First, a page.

I never thought I'd say this, but I just bought an iPhone 3G. This is my first Apple purchase since I bought an original Macintosh way back in 1984. I can't wait to see what great stuff Steve Jobs & Co. have to offer when I'm ready for my next Apple buy in 2032.
A few weeks ago I bought a Blackberry Curve for my new job at O'Reilly. I seemed to be the only Blackberry user there and I quickly developed iPhone envy. That's when you see too many of your colleagues doing really cool iPhone things, the kind of stuff you simply can't do on a Blackberry.
Another factor also came into play last week. While attending the Web 2.0 Summit in San Francisco I got to hear famed venture capitalist John Doerr talk about his passion for the iPhone. At one point, he held his iPhone up and said he believes this platform will ultimately become more important and influential than the PC platform.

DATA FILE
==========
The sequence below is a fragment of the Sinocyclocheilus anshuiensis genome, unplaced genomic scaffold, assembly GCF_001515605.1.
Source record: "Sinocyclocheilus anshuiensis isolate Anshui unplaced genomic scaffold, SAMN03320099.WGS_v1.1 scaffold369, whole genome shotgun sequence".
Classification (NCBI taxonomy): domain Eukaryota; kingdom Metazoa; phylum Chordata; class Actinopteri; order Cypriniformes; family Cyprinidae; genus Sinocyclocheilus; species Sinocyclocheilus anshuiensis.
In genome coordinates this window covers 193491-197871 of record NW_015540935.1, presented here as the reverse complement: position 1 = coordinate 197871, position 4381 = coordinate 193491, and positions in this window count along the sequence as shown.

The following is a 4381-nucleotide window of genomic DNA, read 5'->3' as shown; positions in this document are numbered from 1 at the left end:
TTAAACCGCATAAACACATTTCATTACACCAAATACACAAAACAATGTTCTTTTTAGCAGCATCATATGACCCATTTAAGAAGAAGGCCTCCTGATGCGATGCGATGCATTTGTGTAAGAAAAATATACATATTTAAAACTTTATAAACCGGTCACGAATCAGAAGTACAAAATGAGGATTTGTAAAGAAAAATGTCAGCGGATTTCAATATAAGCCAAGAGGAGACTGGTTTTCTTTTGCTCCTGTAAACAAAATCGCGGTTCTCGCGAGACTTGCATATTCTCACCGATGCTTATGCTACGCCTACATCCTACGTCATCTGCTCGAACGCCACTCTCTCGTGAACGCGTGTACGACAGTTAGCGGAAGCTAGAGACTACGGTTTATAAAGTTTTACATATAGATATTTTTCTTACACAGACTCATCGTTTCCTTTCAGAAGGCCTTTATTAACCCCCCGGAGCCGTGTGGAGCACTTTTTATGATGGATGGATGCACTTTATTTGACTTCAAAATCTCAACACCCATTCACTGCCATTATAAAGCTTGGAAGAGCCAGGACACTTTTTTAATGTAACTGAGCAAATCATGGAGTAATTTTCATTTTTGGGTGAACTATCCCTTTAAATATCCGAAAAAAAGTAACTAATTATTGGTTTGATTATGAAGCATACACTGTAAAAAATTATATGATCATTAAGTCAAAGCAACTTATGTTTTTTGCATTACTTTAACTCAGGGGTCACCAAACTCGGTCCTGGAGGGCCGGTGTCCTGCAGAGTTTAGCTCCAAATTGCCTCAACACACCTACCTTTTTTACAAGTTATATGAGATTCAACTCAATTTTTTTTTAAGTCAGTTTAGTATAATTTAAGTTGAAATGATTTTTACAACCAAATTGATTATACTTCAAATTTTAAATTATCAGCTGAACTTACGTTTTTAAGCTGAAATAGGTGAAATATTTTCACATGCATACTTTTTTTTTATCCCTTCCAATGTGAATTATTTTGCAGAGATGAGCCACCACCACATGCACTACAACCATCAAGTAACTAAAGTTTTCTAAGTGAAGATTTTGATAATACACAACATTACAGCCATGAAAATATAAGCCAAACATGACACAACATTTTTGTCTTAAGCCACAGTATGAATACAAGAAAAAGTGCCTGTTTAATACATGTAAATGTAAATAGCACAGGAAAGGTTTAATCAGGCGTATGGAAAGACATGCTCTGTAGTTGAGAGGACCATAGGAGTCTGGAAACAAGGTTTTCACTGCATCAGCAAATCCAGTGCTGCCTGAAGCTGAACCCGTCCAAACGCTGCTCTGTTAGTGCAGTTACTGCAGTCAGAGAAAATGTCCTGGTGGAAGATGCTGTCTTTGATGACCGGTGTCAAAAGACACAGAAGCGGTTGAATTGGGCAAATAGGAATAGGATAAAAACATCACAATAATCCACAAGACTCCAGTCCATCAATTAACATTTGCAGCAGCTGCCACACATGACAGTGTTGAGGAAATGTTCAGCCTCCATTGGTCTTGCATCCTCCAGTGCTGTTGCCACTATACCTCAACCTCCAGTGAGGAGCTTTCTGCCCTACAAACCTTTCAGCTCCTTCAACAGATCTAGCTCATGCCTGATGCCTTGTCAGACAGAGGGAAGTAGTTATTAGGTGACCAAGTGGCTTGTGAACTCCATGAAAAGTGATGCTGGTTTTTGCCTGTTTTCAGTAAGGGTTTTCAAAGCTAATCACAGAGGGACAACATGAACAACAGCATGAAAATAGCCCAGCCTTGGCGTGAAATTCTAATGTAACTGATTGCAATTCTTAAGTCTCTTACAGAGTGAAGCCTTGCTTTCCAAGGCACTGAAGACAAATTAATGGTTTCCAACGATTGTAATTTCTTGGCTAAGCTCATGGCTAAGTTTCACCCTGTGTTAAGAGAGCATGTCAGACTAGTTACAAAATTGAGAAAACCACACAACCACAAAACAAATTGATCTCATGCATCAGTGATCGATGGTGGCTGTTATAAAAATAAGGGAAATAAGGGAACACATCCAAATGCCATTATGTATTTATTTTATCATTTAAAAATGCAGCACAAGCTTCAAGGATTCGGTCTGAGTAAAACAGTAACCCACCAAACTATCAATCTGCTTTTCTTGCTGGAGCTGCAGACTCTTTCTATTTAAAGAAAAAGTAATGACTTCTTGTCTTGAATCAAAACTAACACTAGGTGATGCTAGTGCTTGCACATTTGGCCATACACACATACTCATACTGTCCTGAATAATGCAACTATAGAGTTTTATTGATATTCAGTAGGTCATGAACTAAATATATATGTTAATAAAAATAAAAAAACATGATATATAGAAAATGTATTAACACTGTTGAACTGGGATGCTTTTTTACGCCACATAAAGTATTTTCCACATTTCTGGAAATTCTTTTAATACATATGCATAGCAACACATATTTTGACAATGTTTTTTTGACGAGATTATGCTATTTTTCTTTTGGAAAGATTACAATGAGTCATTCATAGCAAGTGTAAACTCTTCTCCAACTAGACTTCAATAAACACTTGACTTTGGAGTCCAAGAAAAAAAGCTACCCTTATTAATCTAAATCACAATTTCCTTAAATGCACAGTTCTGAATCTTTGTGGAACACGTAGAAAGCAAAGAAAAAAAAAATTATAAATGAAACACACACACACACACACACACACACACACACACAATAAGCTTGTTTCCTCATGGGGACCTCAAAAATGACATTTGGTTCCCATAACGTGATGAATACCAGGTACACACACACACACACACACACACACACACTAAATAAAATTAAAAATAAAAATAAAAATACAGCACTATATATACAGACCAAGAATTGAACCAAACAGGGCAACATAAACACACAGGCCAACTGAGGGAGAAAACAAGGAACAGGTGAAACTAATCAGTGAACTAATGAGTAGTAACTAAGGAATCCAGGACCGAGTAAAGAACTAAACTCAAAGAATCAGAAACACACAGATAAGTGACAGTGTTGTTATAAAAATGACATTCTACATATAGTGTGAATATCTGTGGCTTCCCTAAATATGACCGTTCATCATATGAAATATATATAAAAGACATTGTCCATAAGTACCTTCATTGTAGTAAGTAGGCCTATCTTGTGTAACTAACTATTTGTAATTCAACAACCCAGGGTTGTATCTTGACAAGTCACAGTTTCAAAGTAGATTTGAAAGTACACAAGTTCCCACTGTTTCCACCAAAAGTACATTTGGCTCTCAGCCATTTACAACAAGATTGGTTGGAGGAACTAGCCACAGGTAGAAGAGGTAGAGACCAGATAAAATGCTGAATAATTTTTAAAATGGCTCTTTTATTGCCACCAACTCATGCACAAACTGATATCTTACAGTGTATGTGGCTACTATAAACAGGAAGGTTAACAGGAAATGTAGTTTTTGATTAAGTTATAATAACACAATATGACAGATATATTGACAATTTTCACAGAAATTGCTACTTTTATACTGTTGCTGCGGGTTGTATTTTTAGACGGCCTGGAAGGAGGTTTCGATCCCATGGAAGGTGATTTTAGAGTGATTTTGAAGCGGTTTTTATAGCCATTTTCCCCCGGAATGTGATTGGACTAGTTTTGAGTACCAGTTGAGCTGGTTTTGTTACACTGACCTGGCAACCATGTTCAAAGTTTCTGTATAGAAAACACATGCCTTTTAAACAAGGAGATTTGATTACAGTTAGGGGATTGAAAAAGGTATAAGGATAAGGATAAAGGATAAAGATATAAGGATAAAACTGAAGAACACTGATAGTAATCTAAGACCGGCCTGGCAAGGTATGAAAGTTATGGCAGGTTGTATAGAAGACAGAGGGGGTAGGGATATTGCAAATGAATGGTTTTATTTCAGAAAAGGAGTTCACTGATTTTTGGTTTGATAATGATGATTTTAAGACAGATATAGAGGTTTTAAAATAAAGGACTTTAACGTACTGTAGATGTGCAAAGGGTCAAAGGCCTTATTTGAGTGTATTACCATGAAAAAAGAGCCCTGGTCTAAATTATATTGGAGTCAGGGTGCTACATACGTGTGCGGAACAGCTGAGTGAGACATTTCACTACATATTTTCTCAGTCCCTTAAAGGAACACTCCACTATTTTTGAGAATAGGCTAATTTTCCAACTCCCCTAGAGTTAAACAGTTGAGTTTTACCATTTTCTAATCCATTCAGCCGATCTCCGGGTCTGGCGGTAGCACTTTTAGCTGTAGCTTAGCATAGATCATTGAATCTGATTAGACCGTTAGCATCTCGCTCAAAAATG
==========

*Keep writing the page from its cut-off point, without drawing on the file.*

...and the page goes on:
Read that last sentence again and let it sink in. Doerr wasn't saying the PC platform is dying out and the iPhone will one day be more important than it. He's saying that as revolutionary as the original PC marketplace was (and has been), the iPhone platform is poised to have even more of an impact.
The impact Doerr is referring to isn't just limited to the device being a good phone, of course. It's about how the iPhone is (and will become even more of) a multifunction device, including serving as an enabler to all forms of content.
Do I want to read an entire book on this tiny screen? Probably not, but I can honestly say I would have been less inclined to buy a Kindle if I already had an iPhone. (Sorry Amazon.)
Stay tuned for more iPhone reports in future posts. And my thanks to the local AT&T reps who pointed out that, within 30 days of my original purchase, if I was willing to pay a $20 restocking fee I could swap out my Blackberry. Imagine how thrilled I was to find out I was on day 27 of the initial 30. That may turn out to be the best $20 I've ever spent!
P.S. -- As I've said about the Kindle, if you're in the publishing business you owe it to yourself to personally experience new technologies like the iPhone. You can't really gauge its impact if you're not using one yourself. I think Doerr is right. The iPhone will continue to be a disruptive factor for a lot of industries, including publishing.